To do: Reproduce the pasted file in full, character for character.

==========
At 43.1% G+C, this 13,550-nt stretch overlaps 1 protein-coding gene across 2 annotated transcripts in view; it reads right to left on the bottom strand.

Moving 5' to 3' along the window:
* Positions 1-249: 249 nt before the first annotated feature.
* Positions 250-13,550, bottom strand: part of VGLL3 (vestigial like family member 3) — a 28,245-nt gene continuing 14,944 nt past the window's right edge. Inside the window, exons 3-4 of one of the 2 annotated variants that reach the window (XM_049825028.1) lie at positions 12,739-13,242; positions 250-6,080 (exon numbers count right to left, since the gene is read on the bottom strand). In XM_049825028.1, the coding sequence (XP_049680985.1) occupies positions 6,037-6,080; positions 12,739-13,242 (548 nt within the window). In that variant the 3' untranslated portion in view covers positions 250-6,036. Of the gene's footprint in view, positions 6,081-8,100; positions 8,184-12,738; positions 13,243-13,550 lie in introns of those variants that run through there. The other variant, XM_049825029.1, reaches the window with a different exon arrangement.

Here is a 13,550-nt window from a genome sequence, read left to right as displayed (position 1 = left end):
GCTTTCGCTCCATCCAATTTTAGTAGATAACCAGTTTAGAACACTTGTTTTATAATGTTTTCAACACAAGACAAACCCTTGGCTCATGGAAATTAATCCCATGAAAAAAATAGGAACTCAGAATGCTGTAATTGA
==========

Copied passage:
At 43.1% G+C, this 13,550-nt stretch overlaps 1 protein-coding gene across 2 annotated transcripts in view; it reads right to left on the bottom strand.

Moving 5' to 3' along the window:
* Positions 1-249: 249 nt before the first annotated feature.
* Positions 250-13,550, bottom strand: part of VGLL3 (vestigial like family member 3) — a 28,245-nt gene continuing 14,944 nt past the window's right edge. Inside the window, exons 3-4 of one of the 2 annotated variants that reach the window (XM_049825028.1) lie at positions 12,739-13,242; positions 250-6,080 (exon numbers count right to left, since the gene is read on the bottom strand). In XM_049825028.1, the coding sequence (XP_049680985.1) occupies positions 6,037-6,080; positions 12,739-13,242 (548 nt within the window). In that variant the 3' untranslated portion in view covers positions 250-6,036. Of the gene's footprint in view, positions 6,081-8,100; positions 8,184-12,738; positions 13,243-13,550 lie in introns of those variants that run through there. The other variant, XM_049825029.1, reaches the window with a different exon arrangement.

Here is a 13,550-nt window from a genome sequence, read left to right as displayed (position 1 = left end):
GCTTTCGCTCCATCCAATTTTAGTAGATAACCAGTTTAGAACACTTGTTTTATAATGTTTTCAACACAAGACAAACCCTTGGCTCATGGAAATTAATCCCATGAAAAAAATAGGAACTCAGAATGCTGTAATTGA